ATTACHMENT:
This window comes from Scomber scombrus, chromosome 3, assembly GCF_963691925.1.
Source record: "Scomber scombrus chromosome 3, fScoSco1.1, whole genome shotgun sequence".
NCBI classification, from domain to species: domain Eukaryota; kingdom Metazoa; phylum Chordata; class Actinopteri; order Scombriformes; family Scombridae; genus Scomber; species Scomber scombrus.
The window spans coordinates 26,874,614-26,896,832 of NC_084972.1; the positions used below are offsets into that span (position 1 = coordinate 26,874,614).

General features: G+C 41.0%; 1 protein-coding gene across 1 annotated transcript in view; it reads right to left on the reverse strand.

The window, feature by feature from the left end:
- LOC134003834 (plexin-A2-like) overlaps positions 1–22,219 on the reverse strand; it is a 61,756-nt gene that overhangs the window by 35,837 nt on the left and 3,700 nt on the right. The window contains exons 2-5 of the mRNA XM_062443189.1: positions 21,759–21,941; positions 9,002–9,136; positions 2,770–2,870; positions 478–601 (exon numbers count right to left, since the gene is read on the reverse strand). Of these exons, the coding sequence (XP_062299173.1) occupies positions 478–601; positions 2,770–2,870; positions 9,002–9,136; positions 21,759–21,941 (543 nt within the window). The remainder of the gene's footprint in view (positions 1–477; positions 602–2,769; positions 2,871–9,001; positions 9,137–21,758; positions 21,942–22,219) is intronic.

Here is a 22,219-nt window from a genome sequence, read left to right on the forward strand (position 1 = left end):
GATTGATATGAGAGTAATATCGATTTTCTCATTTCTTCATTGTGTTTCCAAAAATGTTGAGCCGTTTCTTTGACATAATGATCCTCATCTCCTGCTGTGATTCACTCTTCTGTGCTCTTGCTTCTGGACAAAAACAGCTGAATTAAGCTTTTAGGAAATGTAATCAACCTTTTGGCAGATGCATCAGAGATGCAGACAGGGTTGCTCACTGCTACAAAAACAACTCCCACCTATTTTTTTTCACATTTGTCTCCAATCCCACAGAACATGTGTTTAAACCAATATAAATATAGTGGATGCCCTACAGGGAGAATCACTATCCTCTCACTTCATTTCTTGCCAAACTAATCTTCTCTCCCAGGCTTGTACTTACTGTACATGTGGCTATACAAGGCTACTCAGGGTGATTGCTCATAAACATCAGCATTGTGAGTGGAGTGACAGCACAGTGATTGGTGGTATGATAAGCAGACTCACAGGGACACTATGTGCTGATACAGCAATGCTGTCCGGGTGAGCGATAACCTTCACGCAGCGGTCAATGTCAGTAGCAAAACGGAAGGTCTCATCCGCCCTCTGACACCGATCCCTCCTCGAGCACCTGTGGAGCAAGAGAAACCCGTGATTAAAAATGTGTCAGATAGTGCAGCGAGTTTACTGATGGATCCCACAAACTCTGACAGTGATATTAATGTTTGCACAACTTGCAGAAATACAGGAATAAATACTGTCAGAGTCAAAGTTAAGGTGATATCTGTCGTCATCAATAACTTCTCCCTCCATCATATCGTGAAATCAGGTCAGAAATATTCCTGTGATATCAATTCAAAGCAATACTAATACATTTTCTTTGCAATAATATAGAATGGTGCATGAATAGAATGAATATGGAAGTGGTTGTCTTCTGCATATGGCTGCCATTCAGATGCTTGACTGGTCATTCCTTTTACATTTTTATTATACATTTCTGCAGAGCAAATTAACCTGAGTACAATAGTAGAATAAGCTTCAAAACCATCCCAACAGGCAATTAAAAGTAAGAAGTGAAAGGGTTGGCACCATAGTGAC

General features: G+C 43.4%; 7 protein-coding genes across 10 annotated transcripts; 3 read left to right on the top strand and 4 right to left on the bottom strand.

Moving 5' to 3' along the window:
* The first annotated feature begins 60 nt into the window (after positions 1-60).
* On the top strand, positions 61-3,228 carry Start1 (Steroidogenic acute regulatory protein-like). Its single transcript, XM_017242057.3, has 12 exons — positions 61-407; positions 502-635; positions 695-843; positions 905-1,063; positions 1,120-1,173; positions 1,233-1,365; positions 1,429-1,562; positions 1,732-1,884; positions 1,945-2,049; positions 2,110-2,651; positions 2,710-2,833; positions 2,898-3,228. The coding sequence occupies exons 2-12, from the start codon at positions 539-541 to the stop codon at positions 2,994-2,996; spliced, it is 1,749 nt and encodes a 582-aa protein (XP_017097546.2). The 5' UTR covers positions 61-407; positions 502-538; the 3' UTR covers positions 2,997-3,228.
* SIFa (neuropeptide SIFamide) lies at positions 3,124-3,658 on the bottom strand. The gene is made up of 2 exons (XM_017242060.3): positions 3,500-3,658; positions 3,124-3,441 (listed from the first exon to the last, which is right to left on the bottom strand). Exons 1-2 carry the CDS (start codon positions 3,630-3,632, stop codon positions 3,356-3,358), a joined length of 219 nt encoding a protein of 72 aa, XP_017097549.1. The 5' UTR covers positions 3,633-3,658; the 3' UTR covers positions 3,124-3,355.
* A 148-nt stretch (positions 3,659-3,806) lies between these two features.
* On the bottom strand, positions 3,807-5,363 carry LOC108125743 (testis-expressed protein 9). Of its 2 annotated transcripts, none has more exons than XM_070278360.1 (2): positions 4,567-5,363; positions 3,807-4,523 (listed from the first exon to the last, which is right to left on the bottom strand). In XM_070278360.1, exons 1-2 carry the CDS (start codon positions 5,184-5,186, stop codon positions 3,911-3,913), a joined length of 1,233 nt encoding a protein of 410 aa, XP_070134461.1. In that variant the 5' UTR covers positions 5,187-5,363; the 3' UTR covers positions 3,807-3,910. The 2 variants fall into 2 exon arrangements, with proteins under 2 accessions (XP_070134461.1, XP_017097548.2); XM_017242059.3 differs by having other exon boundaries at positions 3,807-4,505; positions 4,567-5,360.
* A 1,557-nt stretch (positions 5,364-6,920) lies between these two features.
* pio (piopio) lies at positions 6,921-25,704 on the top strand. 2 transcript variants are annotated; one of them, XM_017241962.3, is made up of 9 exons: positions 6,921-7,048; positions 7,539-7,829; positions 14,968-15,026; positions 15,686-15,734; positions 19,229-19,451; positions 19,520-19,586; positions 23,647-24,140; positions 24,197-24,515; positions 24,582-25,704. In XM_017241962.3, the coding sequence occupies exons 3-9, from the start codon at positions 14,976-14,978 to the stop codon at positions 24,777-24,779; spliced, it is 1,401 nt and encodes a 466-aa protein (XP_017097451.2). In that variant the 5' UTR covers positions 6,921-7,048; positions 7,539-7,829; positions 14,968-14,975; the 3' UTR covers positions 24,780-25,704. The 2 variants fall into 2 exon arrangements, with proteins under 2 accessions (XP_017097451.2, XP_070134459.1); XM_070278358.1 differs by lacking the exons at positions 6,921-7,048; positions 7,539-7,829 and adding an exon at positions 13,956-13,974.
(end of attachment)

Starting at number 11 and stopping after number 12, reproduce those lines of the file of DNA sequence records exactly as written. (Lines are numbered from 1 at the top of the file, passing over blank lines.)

Moving 5' to 3' along the window:
* The first annotated feature begins 60 nt into the window (after positions 1-60).